Emergency Room Nurse Suffers Stroke While on Duty, Saved by Fast-Acting Coworkers

“Had I not received that tPA, my whole life would have been different.” - Kathi Tolly

Emergency Department nurse Kathi Tolly was working the night shift at Wright Memorial Hospital in Trenton, Missouri, completing a virtual training on tPA, the clot-busting drug that stops brain damage during strokes. Minutes later, she herself had a stroke and needed tPA.

Kathi has been a nurse since 2006 and worked at Wright Memorial Hospital, one of Saint Luke’s critical access hospitals, since 2013. The 58-year-old mother of two daughters, a son, a stepdaughter, and grandmother of 11, has lived in Linneus, Missouri, her whole life.

The evening she had her stroke, Kathi had a headache, but didn’t give it much thought. She and fellow nurse Cami Harrison worked at their desks to finish their annual training on administering tPA. Around 4 a.m., Kathi stood up from her desk and felt something was wrong.

“I sat there long enough that my leg fell asleep, and I thought I better get up and move around,” Kathi said. “I stood up and fell hard on the floor. It was like my leg wasn’t there. Cami asked if I was okay, and I tried to laugh it off by saying my leg was more asleep than I thought. I was able to get back into the chair and tried to stand up again, but when I put my left foot down, I couldn’t even feel it hitting the floor. It was like there was no leg there.”

Unable to walk or hold herself up, both Cami and Kathi knew it was a stroke. Thankfully, they were already in the Emergency Department. Cami ran to get the house supervisor, and the expert team acted quickly and put Kathi in a patient room. Her symptoms had progressed to her left arm and face.

A Code Stroke was called on the hospital’s intercom. Cami, along with CT technologist Jeremiah Hamilton, nurse Kristen Price, Medical Surgical nurse Mele Patterson, and emergency department physician Dan Bartlett, MD, responded. Kathi had heard that call many times, except this time she was the patient.

A multitude of thoughts ran through Kathi’s head in the first three minutes. She knew the routine well: She would need a CT scan, an IV, an EKG, a blood sugar check, and was a candidate for tPA. Saint Luke’s patient transfer team would need to be called to transport her by ground ambulance since she couldn’t be airlifted because of the weather.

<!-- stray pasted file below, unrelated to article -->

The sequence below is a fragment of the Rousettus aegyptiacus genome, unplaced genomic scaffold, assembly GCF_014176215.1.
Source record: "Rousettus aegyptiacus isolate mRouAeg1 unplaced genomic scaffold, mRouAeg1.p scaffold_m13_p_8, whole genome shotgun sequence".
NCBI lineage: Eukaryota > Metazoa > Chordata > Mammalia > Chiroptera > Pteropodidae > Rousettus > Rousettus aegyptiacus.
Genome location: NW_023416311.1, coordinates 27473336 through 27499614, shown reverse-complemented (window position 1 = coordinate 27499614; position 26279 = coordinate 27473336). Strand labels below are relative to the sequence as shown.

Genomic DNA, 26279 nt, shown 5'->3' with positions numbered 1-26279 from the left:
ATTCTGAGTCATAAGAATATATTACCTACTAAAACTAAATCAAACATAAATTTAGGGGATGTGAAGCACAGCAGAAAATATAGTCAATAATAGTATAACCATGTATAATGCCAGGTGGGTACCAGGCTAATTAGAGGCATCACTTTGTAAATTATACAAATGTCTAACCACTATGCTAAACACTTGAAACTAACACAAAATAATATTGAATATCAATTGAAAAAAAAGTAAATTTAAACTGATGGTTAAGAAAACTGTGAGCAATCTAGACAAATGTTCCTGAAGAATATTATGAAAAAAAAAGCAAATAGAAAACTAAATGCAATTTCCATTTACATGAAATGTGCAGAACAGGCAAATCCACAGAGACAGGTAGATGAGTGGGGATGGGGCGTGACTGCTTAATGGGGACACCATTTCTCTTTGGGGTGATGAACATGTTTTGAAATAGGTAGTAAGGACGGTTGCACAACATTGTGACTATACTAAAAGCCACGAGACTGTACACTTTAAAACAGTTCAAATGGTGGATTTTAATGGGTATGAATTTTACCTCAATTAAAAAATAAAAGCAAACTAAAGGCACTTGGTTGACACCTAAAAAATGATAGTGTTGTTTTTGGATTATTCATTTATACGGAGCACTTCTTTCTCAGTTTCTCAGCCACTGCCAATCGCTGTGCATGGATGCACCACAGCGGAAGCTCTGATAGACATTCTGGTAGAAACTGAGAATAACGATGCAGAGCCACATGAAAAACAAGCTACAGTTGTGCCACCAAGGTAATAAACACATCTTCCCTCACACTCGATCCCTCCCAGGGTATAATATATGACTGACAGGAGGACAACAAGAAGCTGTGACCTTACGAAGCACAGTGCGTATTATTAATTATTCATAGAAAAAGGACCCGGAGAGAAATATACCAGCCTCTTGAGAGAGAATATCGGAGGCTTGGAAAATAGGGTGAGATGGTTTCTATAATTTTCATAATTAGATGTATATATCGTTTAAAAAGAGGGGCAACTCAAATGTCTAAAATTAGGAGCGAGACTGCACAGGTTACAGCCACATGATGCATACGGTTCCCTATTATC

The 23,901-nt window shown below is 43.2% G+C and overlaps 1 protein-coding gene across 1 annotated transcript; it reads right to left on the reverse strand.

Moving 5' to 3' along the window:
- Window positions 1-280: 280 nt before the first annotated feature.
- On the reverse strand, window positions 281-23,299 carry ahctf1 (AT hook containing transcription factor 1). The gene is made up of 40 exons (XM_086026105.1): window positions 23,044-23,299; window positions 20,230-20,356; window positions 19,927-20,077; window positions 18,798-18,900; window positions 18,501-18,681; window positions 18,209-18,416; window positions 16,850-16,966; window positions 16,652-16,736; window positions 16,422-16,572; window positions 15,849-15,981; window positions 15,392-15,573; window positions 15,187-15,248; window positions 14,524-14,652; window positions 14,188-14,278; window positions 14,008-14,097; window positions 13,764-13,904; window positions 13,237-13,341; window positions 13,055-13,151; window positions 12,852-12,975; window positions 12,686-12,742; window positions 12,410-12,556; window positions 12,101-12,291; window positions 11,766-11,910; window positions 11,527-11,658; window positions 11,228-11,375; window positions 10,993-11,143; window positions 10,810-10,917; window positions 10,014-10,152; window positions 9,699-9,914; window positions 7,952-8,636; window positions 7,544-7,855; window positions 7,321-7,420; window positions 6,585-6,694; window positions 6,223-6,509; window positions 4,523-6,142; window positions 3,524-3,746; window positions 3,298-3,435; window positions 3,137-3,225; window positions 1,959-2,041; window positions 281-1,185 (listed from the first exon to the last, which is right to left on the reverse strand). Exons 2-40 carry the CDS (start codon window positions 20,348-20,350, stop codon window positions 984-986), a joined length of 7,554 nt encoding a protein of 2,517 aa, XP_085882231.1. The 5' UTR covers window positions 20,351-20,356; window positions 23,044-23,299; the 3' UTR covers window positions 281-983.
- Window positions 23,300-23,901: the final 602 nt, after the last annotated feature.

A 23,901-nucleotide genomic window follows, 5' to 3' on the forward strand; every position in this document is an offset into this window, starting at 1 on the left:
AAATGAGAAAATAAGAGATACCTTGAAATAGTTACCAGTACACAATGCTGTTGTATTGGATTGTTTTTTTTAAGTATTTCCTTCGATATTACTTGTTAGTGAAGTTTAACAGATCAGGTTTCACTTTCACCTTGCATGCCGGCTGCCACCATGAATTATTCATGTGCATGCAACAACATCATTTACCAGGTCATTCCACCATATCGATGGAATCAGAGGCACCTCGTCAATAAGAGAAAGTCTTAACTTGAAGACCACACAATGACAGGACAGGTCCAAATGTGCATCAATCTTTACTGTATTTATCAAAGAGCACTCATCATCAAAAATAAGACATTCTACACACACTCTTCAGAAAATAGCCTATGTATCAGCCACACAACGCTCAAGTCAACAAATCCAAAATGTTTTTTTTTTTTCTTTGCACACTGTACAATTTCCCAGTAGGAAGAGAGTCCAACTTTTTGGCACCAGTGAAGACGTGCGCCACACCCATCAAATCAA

As Kathi thought this, she was scared. Deep breaths, she told herself. She realized her coworkers had it under control. She was having an ischemic stroke, which is caused by a blood clot in the brain, and she was in expert hands.

“Our critical access hospitals are essential because we have a period of time that we can save a lot of brain as we can get the area perfused,” Dr. Bartlett said. “Making a quick, accurate diagnosis and then starting the proper treatment to whatever is impeding the flow of blood to that area of the brain is crucial to how much of a recovery you get.”

The coworkers administered tPA to break down Kathi’s blood clot. Patient transfer services arrived and took her to Saint Luke’s Marion Bloch Neuroscience Institute in Kansas City. By the time she got there, Kathi could feel symptoms resolving, which indicated the tPA working.

The care team at Wright Memorial Hospital called Kathi’s family. One daughter met her at the hospital before she was transferred, while her husband and other daughter drove two hours from Linneus to Saint Luke’s Hospital of Kansas City. While in the ICU, Kathi received a neurological examination every 30 minutes. Her numbness and mobility slowly improved. The hardest part was lifting her left leg and getting out of bed.

Thanks to her fast-acting coworkers at Wright Memorial and expert clinicians at the Neuroscience Institute, it didn’t take long for Kathi to improve. By morning, she was symptom-free. She stayed in the hospital for two days and took the next week off work while taking blood thinner and aspirin. In no time, she was back at work helping patients.

“Had I not received that tPA, my whole life would have been different,” Kathi said. “If I had been at home, I would have been asleep and never known.”

Kathi hopes her story will teach others the importance of knowing the signs of a stroke and what to do. Saint Luke’s helps you remember it by saying BE FAST.

Every second of a stroke kills 32,000 brain cells. When you spot these symptoms in yourself or someone else, call 911 immediately.

Learn more about Saint Luke’s Marion Bloch Neuroscience Institute, home to an advanced comprehensive stroke center that clears blocked brain arteries 30 percent faster than the national average.